In Bokhara, when a horse stumbles in fording a stream, and the rider thereby gets an involuntary wetting, it is considered a most fortunate occurrence instead of a mishap. In the same country it is also accounted lucky to meet an equestrian.
One reason in favor of the theory which ascribes the horse-shoe's weird powers to its connection with a luck-bringing animal is the fact that various portions of the equine frame serve as amulets in different localities. Thus not only the horse-shoe but the hoof, or even a single bone of the foot, may be used for this object.
In the island of Montserrat the two incisor teeth of a horse are carried about as charms. The popular belief of many people credits equine hair with special virtues. "Honor abides in the manes of horses" is a saying of Mohammed, and in Turkey a horse's tail as an emblem is significant of dignity and exalted position.
In certain villages of Brandenburg every new-born boy, before his first bath, is placed upon a horse, the animal being brought into the chamber for the purpose. This is thought to impart to the child manly qualities for life. In other districts small children are allowed to ride a black foal to facilitate the cutting of their teeth; and the neighings of horses are believed to be of favorable import if listened to carefully. The popular belief on this subject is exemplified in the German saying, "He has horse-luck," in reference to a piece of extraordinary good fortune.
The Irish think that the reason for the horse-shoe's magical power is because the horse and the ass were in the stable where Christ was born, and hence are evermore blessed animals.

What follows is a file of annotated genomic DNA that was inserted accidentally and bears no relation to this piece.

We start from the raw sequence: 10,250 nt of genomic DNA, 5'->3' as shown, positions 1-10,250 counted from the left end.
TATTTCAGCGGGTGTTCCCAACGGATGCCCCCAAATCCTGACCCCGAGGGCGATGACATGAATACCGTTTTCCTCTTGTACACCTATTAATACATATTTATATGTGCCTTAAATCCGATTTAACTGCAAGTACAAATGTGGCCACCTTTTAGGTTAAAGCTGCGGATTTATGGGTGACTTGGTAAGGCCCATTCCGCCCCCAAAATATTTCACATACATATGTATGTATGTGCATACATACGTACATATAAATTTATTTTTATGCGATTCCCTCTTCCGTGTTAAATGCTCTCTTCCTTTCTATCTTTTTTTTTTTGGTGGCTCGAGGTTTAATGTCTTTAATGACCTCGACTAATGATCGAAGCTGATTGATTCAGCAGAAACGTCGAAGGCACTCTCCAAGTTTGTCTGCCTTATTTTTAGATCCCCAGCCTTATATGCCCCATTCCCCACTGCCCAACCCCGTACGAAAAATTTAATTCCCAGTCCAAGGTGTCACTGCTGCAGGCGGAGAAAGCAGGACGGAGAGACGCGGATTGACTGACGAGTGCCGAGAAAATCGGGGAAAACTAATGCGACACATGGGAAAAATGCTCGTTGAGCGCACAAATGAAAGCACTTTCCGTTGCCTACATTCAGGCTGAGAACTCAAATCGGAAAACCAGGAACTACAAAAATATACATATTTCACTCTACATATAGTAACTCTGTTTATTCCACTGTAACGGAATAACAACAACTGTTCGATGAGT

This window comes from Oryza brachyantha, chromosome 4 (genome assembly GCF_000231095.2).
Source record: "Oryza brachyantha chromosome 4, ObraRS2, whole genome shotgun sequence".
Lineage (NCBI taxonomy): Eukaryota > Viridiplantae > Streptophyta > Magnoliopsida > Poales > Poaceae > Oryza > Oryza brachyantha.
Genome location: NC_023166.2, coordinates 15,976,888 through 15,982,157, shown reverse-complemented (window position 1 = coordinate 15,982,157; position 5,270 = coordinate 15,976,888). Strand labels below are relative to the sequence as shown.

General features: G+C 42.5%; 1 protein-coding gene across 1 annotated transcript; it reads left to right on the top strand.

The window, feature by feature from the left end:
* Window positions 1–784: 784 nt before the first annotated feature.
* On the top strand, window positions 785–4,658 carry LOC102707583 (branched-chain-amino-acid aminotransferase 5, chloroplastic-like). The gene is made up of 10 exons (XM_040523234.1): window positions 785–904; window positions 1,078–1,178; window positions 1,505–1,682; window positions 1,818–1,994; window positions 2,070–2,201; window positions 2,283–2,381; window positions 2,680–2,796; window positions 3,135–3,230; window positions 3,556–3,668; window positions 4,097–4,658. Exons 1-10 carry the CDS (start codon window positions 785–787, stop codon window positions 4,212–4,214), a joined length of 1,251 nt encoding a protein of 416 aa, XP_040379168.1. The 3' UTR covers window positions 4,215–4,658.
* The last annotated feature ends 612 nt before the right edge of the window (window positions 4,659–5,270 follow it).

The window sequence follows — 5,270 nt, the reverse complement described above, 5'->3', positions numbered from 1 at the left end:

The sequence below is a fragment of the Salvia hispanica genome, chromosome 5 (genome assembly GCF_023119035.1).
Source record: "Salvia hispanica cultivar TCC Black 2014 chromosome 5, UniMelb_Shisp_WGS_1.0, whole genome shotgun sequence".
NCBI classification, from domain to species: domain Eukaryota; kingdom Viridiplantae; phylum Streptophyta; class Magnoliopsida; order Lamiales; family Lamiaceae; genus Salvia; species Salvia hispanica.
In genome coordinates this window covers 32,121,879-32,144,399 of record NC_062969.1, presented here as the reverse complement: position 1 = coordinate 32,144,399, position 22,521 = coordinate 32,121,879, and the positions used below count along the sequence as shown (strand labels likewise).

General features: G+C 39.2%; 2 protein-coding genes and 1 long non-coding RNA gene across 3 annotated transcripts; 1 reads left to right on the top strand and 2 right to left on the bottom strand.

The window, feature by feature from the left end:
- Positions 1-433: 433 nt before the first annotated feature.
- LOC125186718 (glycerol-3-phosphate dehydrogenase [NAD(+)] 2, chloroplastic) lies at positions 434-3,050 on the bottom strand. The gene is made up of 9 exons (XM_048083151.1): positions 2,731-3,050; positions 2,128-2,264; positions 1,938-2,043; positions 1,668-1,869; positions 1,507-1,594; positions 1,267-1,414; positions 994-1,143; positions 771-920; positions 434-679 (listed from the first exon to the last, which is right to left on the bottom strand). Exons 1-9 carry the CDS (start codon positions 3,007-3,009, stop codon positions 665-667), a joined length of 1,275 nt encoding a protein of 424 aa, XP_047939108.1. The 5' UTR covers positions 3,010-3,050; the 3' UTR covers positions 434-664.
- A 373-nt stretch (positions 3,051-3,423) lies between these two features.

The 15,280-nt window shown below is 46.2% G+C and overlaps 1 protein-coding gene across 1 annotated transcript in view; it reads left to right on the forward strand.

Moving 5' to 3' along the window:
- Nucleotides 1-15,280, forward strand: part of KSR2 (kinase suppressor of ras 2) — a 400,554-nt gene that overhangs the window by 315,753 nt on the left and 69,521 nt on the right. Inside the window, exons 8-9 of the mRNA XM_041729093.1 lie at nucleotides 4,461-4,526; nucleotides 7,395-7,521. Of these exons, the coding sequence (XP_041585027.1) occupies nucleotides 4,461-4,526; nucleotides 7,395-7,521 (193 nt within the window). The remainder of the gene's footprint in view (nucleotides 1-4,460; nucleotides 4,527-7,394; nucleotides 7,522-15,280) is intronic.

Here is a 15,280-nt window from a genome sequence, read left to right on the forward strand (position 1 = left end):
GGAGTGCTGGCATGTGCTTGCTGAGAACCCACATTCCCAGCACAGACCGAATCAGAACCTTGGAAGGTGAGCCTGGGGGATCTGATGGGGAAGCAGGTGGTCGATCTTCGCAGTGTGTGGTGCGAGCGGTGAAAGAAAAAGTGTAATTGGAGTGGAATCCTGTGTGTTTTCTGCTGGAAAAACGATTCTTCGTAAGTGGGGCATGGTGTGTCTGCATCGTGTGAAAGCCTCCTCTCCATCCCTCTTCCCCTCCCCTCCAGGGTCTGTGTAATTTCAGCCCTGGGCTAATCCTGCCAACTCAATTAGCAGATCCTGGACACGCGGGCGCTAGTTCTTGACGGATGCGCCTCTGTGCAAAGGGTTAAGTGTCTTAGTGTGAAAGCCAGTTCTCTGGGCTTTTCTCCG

The romantic literature of Ireland affords evidence of the existence of a species of horse-worship in that country in former ages, and tradition says that in the olden time there were horses endowed with human faculties. We learn from Tacitus, moreover, that the Teutonic peoples "used white horses, as the Romans used chickens, for purposes of augury, and divined future events from different intonations of neighings. Hence it probably is that the discovery of a horse-shoe is so universally thought lucky, some of the feelings that once attached to the aninial itself still surviving around the iron of its hoof. For horses, like dogs and birds, were universally accredited with a greater insight into futurity than man himself."
The horse is seen among the insignia of Kent, the first of the Anglo-Saxon kingdoms, and is displayed at the present time on the shields of the houses of Hanover and Brunswick.
One of the most solemn forms of oath taken on the eve of battle required a warrior to swear "by the shoulder of a horse and the edge of a sword" that he would not flee from the enemy even if the latter should be superior in strength.
At the time of the conquest of Peru, the Indian aborigines were amazed at the sight of the Spanish horse-men, believing that man and horse were one creature. And it is said that Pizarro owed his life to this superstitious belief; for on one occasion, when pursued by the natives, he fell from his horse, and the Peruvians who witnessed the mishap, believing that one animal had by magic divided itself into two, gave up the pursuit in dismay.
M. D. Conway, in his "Demonology and Devil-Lore," asserts that the Scandinavian superstition known as the "demon-mare" is the source of the use of the horseshoe against witches. In Germany there is a saying in reference to the morbid oppression sometimes experienced during sleep or while dreaming, and which is a symptom of indigestion, "The nightmare hath ridden thee."
This elvish mare rides horses also, and in the morning their manes are found all tangled and dripping with sweat.
Grimm says that the traditional idea of the Nightmare seems to waver between the ridden animal and the riding, trampling one, precisely as the Devil is sometimes represented as riding men, and again as taking them on his back after the manner of a horse.
According to a Bavarian popular belief, the Nightmare is a woman, who is wont to appear at the house-door of a morning, invariably requesting the loan of some article. In order to get rid of her at night, one should say: "Come to-morrow and receive the three white gifts." The next morning the woman comes, and is given a handful of flour, a handful of salt, and an egg.